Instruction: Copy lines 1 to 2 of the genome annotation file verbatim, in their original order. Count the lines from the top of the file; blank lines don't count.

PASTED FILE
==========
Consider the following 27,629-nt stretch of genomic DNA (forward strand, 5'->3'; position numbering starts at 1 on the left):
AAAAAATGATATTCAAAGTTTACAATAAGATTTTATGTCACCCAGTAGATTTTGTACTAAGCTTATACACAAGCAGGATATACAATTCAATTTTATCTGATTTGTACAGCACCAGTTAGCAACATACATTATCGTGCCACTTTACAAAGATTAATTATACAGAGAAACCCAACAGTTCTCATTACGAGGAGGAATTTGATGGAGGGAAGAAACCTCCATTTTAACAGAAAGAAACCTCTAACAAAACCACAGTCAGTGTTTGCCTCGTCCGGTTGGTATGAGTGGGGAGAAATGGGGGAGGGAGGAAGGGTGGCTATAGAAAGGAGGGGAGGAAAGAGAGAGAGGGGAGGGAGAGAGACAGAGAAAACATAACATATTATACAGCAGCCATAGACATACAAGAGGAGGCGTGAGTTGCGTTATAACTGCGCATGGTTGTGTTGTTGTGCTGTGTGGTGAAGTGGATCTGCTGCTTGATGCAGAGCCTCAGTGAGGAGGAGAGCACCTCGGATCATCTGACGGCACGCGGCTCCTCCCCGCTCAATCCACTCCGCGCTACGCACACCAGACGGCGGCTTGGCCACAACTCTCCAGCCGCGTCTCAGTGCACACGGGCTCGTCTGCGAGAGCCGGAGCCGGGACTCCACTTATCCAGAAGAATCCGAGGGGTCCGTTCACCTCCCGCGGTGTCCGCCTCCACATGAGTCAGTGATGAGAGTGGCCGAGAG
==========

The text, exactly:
Consider the following 27,629-nt stretch of genomic DNA (forward strand, 5'->3'; position numbering starts at 1 on the left):
AAAAAATGATATTCAAAGTTTACAATAAGATTTTATGTCACCCAGTAGATTTTGTACTAAGCTTATACACAAGCAGGATATACAATTCAATTTTATCTGATTTGTACAGCACCAGTTAGCAACATACATTATCGTGCCACTTTACAAAGATTAATTATACAGAGAAACCCAACAGTTCTCATTACGAGGAGGAATTTGATGGAGGGAAGAAACCTCCATTTTAACAGAAAGAAACCTCTAACAAAACCACAGTCAGTGTTTGCCTCGTCCGGTTGGTATGAGTGGGGAGAAATGGGGGAGGGAGGAAGGGTGGCTATAGAAAGGAGGGGAGGAAAGAGAGAGAGGGGAGGGAGAGAGACAGAGAAAACATAACATATTATACAGCAGCCATAGACATACAAGAGGAGGCGTGAGTTGCGTTATAACTGCGCATGGTTGTGTTGTTGTGCTGTGTGGTGAAGTGGATCTGCTGCTTGATGCAGAGCCTCAGTGAGGAGGAGAGCACCTCGGATCATCTGACGGCACGCGGCTCCTCCCCGCTCAATCCACTCCGCGCTACGCACACCAGACGGCGGCTTGGCCACAACTCTCCAGCCGCGTCTCAGTGCACACGGGCTCGTCTGCGAGAGCCGGAGCCGGGACTCCACTTATCCAGAAGAATCCGAGGGGTCCGTTCACCTCCCGCGGTGTCCGCCTCCACATGAGTCAGTGATGAGAGTGGCCGAGAG